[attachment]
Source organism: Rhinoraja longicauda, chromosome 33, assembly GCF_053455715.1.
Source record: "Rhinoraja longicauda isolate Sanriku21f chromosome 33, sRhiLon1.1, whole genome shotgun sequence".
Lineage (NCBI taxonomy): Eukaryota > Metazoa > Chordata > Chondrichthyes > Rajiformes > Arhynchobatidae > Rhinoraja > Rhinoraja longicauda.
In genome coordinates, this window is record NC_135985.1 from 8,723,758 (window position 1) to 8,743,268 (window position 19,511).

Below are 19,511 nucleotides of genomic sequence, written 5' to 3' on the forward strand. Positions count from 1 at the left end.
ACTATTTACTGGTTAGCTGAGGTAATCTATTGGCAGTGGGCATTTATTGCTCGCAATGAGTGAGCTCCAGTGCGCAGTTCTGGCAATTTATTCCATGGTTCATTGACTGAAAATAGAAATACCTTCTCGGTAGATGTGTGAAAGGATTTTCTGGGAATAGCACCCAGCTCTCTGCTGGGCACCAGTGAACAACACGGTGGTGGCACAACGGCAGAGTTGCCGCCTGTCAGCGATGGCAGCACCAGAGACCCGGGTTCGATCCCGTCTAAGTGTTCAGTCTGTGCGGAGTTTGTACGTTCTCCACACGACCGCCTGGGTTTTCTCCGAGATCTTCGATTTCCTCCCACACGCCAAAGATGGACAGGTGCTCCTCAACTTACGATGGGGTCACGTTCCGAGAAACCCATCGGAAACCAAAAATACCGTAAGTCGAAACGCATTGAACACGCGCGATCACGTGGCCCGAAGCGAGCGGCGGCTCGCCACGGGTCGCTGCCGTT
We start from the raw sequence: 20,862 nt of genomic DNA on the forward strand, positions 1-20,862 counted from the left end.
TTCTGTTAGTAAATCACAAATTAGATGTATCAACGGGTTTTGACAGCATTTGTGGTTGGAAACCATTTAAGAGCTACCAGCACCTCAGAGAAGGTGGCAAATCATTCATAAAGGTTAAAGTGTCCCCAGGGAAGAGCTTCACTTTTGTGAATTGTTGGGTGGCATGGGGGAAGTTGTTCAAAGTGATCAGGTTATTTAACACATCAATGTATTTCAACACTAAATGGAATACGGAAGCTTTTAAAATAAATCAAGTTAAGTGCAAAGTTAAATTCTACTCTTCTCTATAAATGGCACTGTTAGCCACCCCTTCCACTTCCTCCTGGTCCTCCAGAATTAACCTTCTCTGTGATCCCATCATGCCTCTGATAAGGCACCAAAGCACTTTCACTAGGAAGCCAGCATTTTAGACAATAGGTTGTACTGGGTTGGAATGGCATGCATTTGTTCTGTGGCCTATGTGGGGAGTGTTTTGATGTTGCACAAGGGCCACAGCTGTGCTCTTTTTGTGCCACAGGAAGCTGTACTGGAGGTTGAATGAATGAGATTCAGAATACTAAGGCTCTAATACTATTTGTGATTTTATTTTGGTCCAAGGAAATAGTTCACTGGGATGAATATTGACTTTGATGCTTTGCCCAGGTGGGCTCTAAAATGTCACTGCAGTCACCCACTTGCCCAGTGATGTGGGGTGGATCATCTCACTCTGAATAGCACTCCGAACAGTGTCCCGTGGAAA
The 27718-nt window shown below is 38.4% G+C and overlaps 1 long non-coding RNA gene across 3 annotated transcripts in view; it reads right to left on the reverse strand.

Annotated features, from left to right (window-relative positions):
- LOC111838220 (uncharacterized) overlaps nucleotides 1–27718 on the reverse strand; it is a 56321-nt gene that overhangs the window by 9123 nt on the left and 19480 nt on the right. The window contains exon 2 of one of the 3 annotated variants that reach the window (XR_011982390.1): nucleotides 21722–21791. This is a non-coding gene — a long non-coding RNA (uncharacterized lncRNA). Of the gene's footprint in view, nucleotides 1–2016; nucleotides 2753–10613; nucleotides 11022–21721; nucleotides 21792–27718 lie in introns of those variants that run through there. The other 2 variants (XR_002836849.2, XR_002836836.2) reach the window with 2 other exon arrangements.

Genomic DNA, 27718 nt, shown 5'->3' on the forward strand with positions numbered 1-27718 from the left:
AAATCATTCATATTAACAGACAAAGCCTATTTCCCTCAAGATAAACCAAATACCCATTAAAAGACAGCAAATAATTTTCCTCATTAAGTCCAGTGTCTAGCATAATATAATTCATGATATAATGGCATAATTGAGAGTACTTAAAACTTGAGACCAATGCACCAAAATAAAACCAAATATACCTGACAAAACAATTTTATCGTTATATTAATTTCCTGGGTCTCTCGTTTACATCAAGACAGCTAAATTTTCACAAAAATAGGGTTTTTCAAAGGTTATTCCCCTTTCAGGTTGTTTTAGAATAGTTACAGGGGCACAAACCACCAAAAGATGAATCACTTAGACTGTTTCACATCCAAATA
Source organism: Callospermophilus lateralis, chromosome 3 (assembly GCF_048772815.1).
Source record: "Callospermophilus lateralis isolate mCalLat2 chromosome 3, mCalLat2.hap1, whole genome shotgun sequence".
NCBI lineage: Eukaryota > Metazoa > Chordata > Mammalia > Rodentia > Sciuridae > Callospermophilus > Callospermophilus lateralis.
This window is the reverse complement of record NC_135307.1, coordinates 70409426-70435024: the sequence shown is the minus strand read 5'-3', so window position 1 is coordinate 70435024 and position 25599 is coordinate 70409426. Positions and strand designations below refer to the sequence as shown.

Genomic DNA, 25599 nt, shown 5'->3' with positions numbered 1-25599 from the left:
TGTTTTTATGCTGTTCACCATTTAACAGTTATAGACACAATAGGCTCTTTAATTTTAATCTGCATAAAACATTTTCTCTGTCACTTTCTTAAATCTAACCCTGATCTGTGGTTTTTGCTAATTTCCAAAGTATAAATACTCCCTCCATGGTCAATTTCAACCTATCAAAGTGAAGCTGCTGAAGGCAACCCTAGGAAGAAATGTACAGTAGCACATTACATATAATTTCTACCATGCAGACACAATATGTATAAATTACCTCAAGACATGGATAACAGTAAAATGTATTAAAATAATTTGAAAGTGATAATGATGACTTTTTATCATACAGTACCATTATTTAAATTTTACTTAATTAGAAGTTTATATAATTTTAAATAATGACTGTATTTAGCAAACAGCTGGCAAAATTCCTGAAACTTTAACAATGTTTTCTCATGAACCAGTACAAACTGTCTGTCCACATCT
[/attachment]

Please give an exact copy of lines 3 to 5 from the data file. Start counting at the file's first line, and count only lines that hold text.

Lineage (NCBI taxonomy): Eukaryota > Metazoa > Chordata > Chondrichthyes > Rajiformes > Arhynchobatidae > Rhinoraja > Rhinoraja longicauda.
In genome coordinates, this window is record NC_135985.1 from 8,723,758 (window position 1) to 8,743,268 (window position 19,511).

Below are 19,511 nucleotides of genomic sequence, written 5' to 3' on the forward strand. Positions count from 1 at the left end.